By NEIL HARTNELL
Tribune Business Editor
A $580m mixed-use South Abaco resort investment is pledging to create 600 full-time jobs and inject $2bn into the area's struggling economy during its first 10 years in operation.
A four-page booklet produced by Tyrsoz Family Holdings Ltd, which has been obtained by Tribune Business, details plans to construct multiple hotels, residential homes, a 136-slip marina, golf course, water park, nature preserve and other amenities spread across almost 1,100 acres that is split into two separate land parcels.
The two parcels are said to be "under contract" for purchase by the project's owners, who are not identified in the report. The principal figure named is Ronnie Ben-Zur, the development manager, who is chief executive of French Quarter Holdings, a hospitality development company that specialises in acquiring distressed and undervalued resort properties it then renovates, turns around and prepares for onward sale.
Mr Ben-Zur was yesterday said to be travelling and unavailable for comment when Tribune Business reached out to him, but this newspaper understands he visited south Abaco last week to meet with area residents, environmental activists and other stakeholders to unveil and discuss his plans.
While the $580m proposal was said to be in its "early days" in terms of obtaining the necessary government permits and Heads of Agreement, Tribune Business was told that Mr Ben-Zur wanted to "take the temperature" of south Abaco "and find out if the community wanted it" after the project was revealed by the Prime Minister in a recent national address.
One contact, speaking on condition of anonymity, told this newspaper that the presentations given by Mr Ben-Zur were "hugely successful" and there appeared to be no overt opposition or resistance to the Tyrsoz Family Holdings project. It is projecting to create 927 jobs for locals at the peak of construction, with the average number of hires pegged at 618.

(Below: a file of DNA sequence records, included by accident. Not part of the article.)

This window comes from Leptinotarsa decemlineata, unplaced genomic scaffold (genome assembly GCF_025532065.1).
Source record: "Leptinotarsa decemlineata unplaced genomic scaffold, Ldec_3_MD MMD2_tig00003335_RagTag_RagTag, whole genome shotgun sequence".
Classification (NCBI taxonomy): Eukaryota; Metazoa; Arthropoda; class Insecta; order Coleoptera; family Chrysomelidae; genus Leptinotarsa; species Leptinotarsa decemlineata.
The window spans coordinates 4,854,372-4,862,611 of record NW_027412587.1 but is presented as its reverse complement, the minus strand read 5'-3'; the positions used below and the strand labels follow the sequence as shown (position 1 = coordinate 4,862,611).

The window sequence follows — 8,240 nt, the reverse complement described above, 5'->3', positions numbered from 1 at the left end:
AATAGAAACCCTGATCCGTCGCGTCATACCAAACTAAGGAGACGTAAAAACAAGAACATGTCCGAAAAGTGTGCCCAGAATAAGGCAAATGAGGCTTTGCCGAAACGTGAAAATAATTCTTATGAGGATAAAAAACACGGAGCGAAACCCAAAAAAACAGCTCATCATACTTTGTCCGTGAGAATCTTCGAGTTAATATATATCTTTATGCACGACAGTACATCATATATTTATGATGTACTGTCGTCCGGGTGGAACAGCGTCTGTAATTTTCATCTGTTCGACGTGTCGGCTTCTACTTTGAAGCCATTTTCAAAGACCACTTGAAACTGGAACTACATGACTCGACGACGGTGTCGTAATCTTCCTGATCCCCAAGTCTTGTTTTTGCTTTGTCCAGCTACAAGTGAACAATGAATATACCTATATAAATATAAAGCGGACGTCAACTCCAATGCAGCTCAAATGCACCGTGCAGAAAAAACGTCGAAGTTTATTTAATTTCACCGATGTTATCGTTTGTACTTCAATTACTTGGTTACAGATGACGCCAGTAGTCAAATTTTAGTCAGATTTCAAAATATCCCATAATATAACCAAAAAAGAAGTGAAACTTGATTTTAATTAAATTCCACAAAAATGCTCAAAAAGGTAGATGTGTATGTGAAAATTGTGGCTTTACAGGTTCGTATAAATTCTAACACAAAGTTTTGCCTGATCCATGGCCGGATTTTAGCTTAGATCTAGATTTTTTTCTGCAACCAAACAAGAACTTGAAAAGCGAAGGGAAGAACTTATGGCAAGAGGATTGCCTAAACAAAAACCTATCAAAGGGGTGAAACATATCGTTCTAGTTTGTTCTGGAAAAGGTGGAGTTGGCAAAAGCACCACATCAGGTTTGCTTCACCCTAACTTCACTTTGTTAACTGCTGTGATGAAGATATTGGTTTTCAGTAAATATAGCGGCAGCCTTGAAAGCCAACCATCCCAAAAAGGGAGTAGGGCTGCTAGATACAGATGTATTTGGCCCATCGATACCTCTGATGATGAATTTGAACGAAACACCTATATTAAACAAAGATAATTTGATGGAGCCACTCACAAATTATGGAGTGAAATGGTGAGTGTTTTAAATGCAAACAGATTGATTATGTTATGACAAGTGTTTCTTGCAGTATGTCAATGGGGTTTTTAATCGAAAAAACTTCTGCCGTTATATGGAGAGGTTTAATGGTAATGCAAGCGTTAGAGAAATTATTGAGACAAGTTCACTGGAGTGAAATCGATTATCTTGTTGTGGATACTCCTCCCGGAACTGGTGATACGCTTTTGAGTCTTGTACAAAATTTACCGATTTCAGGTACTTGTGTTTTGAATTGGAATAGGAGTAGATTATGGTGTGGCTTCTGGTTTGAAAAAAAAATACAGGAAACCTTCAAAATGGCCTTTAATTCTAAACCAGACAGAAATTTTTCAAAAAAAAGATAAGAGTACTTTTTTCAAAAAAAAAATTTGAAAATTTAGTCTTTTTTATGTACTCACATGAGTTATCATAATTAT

However, Tribune Business was yesterday informed that concerns are indeed building among environmental activists due to both the size and location of the proposed development, which is in close proximity to the 20,500-acre Abaco National Forest and the prime breeding ground for the endangered Abaco parrot.
The project's two potential real estate holdings include the 620-acre Lantern Head parcel, which according to renderings seen by Tribune Business appears to be especially close to the National Forest. The other 467-acre tract, called "South-West Point", lies further south on Abaco's south-western tip.
Much of Tyrsoz Family Holdings' booklet was devoted to reassuring Bahamians of the company's environmental sensitivities. It is promising to create "a world-class, environmentally-sustainable luxury island retreat with local appeal via the participating community while, importantly, maintaining South Abaco’s natural charm".
"Tyrsoz Family Holdings Ltd’s financial advisor and real estate developer, Ra’anan ‘Ronnie’ Ben-Zur, is proposing a low-density, ultra-luxury hotel, residential and marina development for the secluded undeveloped coastal region of South Abaco, Bahamas," the booklet added.
"Based on sound economical footing, yet designed with great care and responsibility to the environment and original nature of the area, it is intended to provide significant ongoing and expanding employment opportunities for the community and important infrastructure improvements for the benefit of residents and visitors alike."
The Lantern Head site, which is closest to the National Forest, will become "a very low density, private, secluded community" with an "ultra-luxury hotel of 50 large suites with private pools" acting as its anchor.
A golf course and tennis courts, together with 76 residential home lots sized at one acre or more, will also feature amid the developer's ambition to make the hotel rank in "the top hotels of the world" list.
The South-West Point site, meanwhile, is being targeted for the 136-slip marina and two hotels - one a 75-room "luxury" resort, the other a 100-room "standard" property. A water park, 80 residential lots, marina village and artists' and cultural village are also included in the plans.
"It will practically be the first meaningful super yachts marina in North America," Tyrsoz Family Holdings said. "The marina has been sited and designed to minimise impacts to marine resources to the furthest extent practicable.